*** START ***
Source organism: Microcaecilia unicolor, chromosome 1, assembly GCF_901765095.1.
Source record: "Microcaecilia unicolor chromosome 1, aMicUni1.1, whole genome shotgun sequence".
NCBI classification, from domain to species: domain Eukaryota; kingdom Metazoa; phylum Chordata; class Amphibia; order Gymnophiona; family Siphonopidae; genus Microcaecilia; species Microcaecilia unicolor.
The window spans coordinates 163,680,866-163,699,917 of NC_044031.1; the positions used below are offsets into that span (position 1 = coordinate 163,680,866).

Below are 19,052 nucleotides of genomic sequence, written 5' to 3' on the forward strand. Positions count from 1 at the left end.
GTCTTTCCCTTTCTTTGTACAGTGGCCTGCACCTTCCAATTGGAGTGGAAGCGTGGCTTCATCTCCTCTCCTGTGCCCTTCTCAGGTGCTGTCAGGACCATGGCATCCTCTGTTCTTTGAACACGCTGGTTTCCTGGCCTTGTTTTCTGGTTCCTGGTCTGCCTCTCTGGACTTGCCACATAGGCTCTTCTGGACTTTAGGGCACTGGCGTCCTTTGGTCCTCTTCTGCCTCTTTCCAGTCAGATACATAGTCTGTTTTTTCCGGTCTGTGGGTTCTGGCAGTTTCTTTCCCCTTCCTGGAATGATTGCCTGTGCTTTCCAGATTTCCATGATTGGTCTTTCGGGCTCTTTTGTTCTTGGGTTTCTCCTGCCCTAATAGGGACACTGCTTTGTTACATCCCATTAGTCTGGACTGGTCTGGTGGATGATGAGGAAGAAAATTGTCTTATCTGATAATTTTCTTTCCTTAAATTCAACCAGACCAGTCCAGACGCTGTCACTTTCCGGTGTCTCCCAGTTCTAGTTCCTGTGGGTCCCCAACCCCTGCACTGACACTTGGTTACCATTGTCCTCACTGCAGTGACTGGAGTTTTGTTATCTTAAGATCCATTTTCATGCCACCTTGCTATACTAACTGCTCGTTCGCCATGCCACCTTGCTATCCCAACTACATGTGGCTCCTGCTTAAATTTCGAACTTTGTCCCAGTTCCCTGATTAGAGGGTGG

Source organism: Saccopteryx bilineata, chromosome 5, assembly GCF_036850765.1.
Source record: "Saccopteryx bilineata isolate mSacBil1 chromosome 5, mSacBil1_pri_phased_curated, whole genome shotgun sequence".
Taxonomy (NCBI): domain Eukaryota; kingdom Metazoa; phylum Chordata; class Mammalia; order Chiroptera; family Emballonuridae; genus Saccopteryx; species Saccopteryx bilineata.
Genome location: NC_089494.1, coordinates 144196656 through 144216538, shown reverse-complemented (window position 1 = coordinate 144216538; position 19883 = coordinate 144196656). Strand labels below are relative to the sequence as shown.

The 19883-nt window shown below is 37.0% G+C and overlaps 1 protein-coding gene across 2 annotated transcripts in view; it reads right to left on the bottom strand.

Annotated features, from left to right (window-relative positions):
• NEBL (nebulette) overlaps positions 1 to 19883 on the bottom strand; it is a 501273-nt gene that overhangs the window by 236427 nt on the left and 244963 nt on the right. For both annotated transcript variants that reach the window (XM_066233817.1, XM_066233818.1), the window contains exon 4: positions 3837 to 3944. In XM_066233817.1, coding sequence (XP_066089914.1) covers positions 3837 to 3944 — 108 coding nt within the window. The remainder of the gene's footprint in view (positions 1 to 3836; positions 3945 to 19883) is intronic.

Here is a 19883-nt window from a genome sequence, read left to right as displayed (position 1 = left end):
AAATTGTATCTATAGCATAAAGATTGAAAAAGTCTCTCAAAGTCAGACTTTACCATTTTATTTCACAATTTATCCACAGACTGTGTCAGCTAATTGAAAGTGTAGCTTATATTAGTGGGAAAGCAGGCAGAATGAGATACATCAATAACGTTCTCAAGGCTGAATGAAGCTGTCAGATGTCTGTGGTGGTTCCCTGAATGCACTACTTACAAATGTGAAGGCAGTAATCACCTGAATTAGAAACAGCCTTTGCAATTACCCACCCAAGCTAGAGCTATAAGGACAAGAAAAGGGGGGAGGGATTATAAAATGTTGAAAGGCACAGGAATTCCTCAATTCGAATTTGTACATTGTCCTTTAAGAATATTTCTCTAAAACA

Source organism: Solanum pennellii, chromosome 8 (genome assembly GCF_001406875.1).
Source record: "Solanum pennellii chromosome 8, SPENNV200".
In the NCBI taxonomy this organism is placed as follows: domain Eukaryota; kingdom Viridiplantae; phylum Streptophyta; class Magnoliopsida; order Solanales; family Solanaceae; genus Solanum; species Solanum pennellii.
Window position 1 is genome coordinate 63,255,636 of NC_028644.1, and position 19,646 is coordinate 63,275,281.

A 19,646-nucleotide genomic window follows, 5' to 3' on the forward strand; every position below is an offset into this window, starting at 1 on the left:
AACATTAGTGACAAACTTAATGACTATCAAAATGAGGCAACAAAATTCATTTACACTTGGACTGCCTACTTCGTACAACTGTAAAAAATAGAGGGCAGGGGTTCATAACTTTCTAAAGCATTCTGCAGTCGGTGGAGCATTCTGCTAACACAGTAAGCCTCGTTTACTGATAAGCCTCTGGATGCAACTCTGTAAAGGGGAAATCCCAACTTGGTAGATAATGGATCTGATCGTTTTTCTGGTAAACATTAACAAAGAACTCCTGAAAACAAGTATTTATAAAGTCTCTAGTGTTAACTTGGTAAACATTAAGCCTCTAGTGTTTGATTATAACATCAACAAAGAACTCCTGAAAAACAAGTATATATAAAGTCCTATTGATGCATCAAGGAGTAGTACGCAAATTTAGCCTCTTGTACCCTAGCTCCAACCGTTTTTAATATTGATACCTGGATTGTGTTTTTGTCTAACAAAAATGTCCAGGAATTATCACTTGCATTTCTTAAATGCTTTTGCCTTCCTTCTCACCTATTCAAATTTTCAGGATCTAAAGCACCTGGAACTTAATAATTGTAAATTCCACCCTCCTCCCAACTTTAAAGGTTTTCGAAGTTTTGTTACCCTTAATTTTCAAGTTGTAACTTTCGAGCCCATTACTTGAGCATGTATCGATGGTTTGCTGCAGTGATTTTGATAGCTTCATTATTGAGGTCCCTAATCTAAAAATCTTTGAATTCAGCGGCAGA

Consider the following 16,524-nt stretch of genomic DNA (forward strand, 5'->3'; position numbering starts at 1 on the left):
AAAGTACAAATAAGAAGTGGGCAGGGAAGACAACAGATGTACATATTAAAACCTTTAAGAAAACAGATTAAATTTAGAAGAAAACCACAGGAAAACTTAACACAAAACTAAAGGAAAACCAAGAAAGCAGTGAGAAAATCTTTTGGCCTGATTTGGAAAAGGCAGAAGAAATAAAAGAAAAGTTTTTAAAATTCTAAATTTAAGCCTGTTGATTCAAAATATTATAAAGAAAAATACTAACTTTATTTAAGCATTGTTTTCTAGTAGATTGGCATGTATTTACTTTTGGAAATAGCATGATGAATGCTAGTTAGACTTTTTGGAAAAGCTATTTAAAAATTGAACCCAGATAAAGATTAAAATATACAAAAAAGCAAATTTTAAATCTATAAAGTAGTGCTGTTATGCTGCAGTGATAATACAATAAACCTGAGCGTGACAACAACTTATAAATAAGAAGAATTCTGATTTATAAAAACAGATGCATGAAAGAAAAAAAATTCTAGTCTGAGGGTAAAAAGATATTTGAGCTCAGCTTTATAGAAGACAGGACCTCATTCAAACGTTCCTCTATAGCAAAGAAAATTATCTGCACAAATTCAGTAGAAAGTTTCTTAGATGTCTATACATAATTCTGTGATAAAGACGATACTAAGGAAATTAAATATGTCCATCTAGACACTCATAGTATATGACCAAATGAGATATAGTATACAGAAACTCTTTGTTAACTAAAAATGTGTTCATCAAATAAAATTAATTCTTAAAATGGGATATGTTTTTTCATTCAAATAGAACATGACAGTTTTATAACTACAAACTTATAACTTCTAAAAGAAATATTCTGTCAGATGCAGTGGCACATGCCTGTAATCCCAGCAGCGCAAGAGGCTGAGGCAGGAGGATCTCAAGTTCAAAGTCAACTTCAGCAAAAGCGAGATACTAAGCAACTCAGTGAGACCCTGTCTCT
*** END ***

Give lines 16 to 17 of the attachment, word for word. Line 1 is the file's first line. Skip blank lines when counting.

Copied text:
Source organism: Solanum pennellii, chromosome 8 (genome assembly GCF_001406875.1).
Source record: "Solanum pennellii chromosome 8, SPENNV200".